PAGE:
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Talk Is Cheap

When first impressions lead to second thoughts

1. Oprah's Unrequited Love

When Herman Rosenblat, a Holocaust survivor, told Oprah Winfrey that he met his future wife when she tossed him apples over a concentration-camp fence, Winfrey dubbed it "the single greatest love story ... we've ever told." He got a book deal, but just before Angel at the Fence's publication, Rosenblat copped to embellishment, leaving Winfrey's interview cred in a million little pieces.

2. RadioShack's Biggest Fan

Dave Edmondson got hired at RadioShack because of his "skills at capturing the attention" of then-CEO Len Roberts, first with a fan letter, then with a dynamic interview. When Edmondson became CEO, a journalist exposed lies in his résumé, forcing him to resign.

3. McCain's Palin Problem

After a brief meeting with Sarah Palin at his ranch, Republican presidential candidate John McCain asked the Alaska governor to be his running mate. "The sense you immediately get is how tough-minded and self-assured she is," a McCain adviser recalled. "She makes that impression in, like, 30 seconds." By late October, 59% of voters surveyed in a New York Times/CBS News poll said Palin was "not prepared for the job."

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  • John Ball

    Amazing how someone at Fast Company removed my previous comment, which I am posting again below. Shame, shame. Not only is journalism dead, but censorship is alive and well...(I will continue to post or have friends post)...

    Nice try in trying to be provocative with a McCain-Palin photo in the magazine, saying first impressions are sometimes wrong. When I saw the photo, I thought Dan Macsai had uncovered something that had validity, like McCain SAYING he had second thoughts about selecting Palin.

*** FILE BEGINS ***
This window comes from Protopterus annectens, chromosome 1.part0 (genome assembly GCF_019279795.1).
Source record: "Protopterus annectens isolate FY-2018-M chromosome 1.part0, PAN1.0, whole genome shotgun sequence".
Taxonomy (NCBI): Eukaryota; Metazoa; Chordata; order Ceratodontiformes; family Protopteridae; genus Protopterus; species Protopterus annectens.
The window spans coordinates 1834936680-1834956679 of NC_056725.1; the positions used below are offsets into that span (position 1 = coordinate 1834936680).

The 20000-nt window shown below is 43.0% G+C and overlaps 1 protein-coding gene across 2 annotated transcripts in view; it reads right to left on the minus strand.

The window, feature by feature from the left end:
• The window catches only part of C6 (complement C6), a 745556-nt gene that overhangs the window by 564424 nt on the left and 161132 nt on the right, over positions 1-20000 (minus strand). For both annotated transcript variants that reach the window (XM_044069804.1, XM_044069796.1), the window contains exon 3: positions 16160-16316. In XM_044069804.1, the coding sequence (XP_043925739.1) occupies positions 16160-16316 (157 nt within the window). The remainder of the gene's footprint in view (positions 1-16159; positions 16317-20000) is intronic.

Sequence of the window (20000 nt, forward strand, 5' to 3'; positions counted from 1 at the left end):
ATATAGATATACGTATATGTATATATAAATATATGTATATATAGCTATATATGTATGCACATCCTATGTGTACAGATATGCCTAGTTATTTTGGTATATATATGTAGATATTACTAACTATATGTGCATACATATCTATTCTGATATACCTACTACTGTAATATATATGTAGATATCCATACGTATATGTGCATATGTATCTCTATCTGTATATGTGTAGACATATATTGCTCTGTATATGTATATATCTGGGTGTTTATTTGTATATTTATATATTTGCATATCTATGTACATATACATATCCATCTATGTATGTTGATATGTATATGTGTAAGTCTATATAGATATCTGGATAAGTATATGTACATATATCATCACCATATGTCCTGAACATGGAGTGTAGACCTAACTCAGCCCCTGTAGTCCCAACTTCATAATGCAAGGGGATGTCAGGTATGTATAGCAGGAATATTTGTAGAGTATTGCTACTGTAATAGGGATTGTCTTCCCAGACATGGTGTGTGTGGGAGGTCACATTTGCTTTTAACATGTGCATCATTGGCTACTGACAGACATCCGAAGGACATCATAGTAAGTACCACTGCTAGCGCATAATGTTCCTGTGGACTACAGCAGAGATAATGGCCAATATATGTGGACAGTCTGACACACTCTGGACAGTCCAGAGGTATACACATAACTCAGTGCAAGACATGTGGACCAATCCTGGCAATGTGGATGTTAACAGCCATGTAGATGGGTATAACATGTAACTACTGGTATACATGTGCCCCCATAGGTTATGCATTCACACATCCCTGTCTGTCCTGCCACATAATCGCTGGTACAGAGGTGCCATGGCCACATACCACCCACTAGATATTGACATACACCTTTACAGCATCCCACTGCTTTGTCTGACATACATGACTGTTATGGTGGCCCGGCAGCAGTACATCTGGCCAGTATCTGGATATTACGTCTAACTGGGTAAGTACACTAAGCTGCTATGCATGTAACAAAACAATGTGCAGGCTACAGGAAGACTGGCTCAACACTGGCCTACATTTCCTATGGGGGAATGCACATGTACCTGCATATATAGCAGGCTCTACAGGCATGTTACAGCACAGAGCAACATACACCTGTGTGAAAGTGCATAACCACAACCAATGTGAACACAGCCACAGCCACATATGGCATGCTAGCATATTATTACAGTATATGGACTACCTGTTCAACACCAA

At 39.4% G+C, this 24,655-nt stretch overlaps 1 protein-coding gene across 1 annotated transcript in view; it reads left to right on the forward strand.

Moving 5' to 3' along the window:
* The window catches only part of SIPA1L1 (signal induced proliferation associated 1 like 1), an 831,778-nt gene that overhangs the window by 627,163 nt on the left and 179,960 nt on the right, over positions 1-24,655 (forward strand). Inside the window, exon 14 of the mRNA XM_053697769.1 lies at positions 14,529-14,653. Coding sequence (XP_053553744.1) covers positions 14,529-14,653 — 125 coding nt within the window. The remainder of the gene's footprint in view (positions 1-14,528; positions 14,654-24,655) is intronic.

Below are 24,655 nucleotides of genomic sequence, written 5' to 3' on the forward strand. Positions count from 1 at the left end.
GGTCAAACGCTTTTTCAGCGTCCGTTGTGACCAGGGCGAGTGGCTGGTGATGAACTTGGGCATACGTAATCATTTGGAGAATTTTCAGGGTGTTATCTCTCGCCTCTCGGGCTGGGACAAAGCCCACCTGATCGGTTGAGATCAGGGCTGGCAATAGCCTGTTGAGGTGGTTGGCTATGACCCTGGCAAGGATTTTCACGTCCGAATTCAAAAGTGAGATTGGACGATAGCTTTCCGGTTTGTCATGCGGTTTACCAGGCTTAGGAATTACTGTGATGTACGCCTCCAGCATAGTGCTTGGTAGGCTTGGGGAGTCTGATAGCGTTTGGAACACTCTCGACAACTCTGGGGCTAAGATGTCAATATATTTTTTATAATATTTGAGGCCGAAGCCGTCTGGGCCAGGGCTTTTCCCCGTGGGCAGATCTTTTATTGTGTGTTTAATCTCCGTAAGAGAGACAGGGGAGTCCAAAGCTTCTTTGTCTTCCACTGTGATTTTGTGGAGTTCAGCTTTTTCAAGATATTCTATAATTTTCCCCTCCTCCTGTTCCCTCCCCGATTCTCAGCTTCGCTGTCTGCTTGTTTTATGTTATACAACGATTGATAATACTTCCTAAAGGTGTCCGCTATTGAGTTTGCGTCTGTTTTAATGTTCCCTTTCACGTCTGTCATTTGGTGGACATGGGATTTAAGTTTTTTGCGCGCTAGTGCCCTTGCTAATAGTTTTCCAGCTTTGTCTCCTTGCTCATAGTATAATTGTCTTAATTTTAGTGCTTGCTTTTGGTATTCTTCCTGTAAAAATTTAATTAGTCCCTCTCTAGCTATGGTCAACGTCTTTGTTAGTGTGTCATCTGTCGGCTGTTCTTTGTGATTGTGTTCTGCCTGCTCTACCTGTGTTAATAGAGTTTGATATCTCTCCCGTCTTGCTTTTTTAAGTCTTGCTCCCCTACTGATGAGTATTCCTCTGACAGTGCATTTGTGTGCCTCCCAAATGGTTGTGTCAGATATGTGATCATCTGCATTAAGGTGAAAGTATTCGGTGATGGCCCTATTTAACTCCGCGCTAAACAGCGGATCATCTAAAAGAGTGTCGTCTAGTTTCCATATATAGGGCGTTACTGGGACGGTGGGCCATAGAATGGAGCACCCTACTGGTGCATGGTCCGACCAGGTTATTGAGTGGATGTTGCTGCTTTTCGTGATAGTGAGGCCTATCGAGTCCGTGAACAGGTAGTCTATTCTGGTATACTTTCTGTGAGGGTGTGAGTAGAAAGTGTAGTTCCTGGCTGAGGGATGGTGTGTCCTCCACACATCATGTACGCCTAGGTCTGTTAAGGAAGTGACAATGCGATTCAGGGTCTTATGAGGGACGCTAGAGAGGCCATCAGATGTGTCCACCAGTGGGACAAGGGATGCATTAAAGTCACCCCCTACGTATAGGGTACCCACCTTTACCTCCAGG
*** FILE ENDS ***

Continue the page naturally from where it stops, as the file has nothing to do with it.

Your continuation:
Unfortunately as a young 2008 snot-nosed journalism grad fresh out of Northwestern, Macsai decided to cite a deeply flawed survey rather than do some real investigative journalism. Let's see, a random sample survey taken weeks before the election by the NY Times/CBS News asking if Palin is qualified for the job...What else do you expect the 52% of Americans who were going for vote for Obama to say? To say "yes" and support the opposition? C'mon, you've GOT to be smarter than that. If a survey asked Americans the same question about Obama or Biden, the results from the 48% of Americans who voted for McCain-Palin would have been similar to the results Macsai cites.

    A simple Google search of "Dan Macsai Palin Not Ready" or "Dan Macsai Palin Supreme Court" yields some interesting data about Macsai: He is obsessed about posting anti-Palin articles on the Business Week Exchange, as seen on his profile page there. FC, how could you let this bias easily slip past you? If this is the state of journalism today, then it's officially dead. No wonder publications are going out of business. Americans are smarter than that.

    For that, I will not be renewing my subscription.

  • Tom Street

    Basing hiring decisions solely on previous performance makes for bad decision making and bad business. The 'bad' example citied was trying to make a decision on hiring a ball player by how they will fit into the team environment. Talk to the Minnesota Viking decision concerning Randy Moss or the Dallas Cowboys about T.O. I think they have a different prespective of hiring an indivdual merely on performance. The greatest of performers can be destructive to production/performance of a company or team if they are not the desired personality.

  • Del Younglas

    It is neither McCain's problem, nor Palin's for that matter, that Sarah Palin was overtly ridiculed and lambasted by most of the media and portrayed as a picayune sidekick via one-sided, liberal-biased coverage. Voters only reflect what they they are force fed by the big three news outlets. It would be interesting to see what percentage of the voting public gets all their news from NBC, ABC and/or CBS. I'm guessing it's pretty close to 59%.